The Kraft Heinz Company disclosed in an 8-K filing its CFO, David Knopf, will be departing the company, and “seasoned veteran” Paulo Basilio will assume his role, effective next month.
Kraft Heinz is one of a slew of businesses in the past several years to restate earnings. Among the others are Seneca Foods Corp., Camping World Holdings, Inc., and PPG Industries Inc., the Wall Street Journal reported.
- The CFO shift follows a year of troubles for Kraft Heinz. The company disclosed a subpoena from the SEC related to its accounting policies and internal controls and took a $15.4 billion write-down on two of its biggest brands.
Kraft Heinz announced last May it would restate its 2016-17 financials “after a review into its procurement and accounting procedures—prompted by the SEC subpoena—discovered employee misconduct,” CNBC said. No members of the C-suite were named in the review.
Under the announced CFO transition, Basilio, a past CFO at the company who serves as Kraft Heinz’s chief business planning and development officer, will work alongside outgoing CFO Knopf for about a month before taking over as finance chief, the company said in the filing. Knopf is slated to return to 3G Capital, where he has been a partner since 2015.
Knopf became CFO in 2017 at 29 years old, the youngest in the company's history. Knopf previously led 3G Capital's $11 billion Burger King-Tim Hortons acquisition and then joined Kraft Heinz following the two companies' $45 billion merger, according to a report by Fortune.
Kraft Heinz likely hired Knopf because he “really understood the private equity model, and at the time, that would’ve made sense,” Russell Raath, president of Kotter, a strategy execution and change management firm, told CFO Dive. “[Kraft Heinz] is a $30 billion market capital company, and [hiring Knopf] had everything to do with his experience.”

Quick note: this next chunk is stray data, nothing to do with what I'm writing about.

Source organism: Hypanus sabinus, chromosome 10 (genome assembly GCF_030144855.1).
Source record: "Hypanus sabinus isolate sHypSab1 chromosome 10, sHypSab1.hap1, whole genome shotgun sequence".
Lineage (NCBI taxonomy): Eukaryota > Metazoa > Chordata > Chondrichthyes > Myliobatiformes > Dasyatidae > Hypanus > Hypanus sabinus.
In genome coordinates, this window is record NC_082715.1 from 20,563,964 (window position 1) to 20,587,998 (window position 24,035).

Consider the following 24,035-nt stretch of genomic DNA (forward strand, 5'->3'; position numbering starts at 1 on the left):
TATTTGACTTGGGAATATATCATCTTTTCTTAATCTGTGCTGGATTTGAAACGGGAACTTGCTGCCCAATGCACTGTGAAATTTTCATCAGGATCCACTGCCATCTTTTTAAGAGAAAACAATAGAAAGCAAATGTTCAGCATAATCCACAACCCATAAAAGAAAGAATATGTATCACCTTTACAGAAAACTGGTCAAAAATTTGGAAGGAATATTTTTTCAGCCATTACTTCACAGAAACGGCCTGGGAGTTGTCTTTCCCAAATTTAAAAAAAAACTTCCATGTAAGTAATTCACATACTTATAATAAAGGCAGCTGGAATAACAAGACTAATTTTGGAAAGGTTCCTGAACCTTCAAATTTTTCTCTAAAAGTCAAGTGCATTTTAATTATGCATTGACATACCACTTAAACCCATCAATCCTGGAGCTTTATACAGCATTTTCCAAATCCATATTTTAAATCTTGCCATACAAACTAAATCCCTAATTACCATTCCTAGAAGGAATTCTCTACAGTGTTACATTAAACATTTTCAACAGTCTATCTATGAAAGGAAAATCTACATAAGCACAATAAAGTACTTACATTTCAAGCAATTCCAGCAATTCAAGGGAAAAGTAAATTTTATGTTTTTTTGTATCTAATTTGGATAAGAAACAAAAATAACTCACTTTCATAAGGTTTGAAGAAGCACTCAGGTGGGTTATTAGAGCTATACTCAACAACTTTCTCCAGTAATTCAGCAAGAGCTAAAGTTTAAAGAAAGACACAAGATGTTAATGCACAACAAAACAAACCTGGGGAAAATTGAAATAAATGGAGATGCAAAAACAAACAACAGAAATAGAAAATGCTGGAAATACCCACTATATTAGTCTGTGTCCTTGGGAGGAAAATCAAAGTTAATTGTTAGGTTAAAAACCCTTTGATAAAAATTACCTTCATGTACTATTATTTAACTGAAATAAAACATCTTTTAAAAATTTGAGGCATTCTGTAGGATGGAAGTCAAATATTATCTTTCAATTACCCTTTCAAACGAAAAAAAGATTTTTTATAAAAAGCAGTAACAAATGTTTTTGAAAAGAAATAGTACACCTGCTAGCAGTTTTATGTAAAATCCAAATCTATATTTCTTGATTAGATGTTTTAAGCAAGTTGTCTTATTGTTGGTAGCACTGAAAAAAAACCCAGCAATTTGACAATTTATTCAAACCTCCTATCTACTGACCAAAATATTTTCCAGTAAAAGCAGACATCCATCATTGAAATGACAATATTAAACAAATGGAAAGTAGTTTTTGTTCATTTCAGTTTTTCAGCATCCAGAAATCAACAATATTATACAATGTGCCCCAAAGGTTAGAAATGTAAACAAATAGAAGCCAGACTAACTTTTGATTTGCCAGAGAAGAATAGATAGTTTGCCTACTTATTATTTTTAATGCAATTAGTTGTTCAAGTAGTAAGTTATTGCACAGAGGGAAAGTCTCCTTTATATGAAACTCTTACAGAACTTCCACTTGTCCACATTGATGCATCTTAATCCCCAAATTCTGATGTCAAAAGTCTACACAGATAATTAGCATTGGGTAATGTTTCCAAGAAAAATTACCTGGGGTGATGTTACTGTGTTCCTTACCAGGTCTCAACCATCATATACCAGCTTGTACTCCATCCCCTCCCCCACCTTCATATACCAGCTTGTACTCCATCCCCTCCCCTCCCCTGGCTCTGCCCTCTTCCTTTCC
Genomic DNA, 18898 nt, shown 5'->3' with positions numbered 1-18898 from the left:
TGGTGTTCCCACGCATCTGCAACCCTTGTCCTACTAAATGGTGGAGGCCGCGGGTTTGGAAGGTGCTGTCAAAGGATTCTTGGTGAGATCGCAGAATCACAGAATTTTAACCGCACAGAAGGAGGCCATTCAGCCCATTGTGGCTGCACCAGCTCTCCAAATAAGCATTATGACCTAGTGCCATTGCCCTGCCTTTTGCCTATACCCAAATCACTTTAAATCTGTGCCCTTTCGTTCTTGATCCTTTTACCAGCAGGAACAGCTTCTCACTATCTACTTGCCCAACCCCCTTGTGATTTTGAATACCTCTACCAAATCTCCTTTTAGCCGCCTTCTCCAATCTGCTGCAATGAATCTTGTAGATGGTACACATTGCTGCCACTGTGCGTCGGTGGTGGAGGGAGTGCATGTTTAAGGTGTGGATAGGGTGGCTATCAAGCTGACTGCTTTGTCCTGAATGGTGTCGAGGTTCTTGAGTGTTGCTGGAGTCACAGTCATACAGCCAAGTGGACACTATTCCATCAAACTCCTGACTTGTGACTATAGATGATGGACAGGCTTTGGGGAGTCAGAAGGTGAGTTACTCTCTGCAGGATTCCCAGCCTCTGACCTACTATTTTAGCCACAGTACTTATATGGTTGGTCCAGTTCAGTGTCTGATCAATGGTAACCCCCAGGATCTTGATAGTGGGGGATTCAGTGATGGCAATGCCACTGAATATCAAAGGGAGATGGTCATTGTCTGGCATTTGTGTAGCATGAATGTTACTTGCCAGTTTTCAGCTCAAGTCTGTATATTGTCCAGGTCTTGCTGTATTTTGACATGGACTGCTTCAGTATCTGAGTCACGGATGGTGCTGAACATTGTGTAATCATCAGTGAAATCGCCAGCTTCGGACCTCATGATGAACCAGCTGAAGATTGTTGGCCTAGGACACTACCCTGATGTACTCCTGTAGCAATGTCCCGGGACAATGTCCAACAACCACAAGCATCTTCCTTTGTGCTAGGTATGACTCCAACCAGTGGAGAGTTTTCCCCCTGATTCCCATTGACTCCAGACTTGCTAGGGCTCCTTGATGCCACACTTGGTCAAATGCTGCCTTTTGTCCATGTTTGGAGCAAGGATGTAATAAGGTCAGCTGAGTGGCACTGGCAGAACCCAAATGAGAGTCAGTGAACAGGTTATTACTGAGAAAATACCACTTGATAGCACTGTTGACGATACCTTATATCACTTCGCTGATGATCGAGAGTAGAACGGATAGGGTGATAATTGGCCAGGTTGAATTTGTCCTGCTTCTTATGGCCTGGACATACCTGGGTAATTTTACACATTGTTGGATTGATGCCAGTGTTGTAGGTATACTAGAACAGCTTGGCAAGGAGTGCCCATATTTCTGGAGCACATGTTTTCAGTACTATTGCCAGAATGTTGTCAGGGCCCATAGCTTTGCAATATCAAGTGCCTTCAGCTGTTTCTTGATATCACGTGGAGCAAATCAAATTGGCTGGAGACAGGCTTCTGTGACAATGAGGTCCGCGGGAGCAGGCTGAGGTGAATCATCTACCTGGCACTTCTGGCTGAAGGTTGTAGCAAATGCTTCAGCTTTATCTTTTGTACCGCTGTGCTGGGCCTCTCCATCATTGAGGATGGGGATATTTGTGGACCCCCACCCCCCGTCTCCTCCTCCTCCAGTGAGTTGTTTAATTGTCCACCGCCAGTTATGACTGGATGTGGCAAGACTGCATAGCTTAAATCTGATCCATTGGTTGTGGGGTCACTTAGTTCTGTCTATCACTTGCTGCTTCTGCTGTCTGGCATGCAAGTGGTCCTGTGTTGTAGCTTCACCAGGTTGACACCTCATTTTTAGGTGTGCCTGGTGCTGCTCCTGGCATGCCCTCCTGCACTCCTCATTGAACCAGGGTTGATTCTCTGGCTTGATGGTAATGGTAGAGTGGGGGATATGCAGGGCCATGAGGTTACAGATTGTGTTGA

Raath told CFO Dive that following its 2015 merger, Kraft Heinz was likely searching for a CFO “specifically with private equity experience,” which Knopf had.
But given the run of troubles the company's had, it's now transitioning the role back to Knopf's predecessor Basilio to help restore confidence. “We do not view the CFO transition as surprising given the erosion of investors’ confidence, multiple impairment charges, and a tedious accounting investigation,” Wells Fargo analyst John Baumgartner wrote in a research note reported by Chicago Business. “Now is a good time for a reset.”
Nina Barton, president of Kraft Heinz operations in Canada and the executive in charge of the company's digital growth, will assume the new role of chief growth officer, according to the filing.
Earlier this month, Kraft Heinz “withdrew its outlook for the year” after writing down the value of Oscar Mayer and Heinz and restating financial results for “a near three-year period after an internal investigation into lapses in procurement practices by some of its employees,” according to a Reuters report.
Kraft Heinz has also been caught up in a wheat futures trading issue, which it settled last week with the Commodity Futures Trading Commission for $16 million.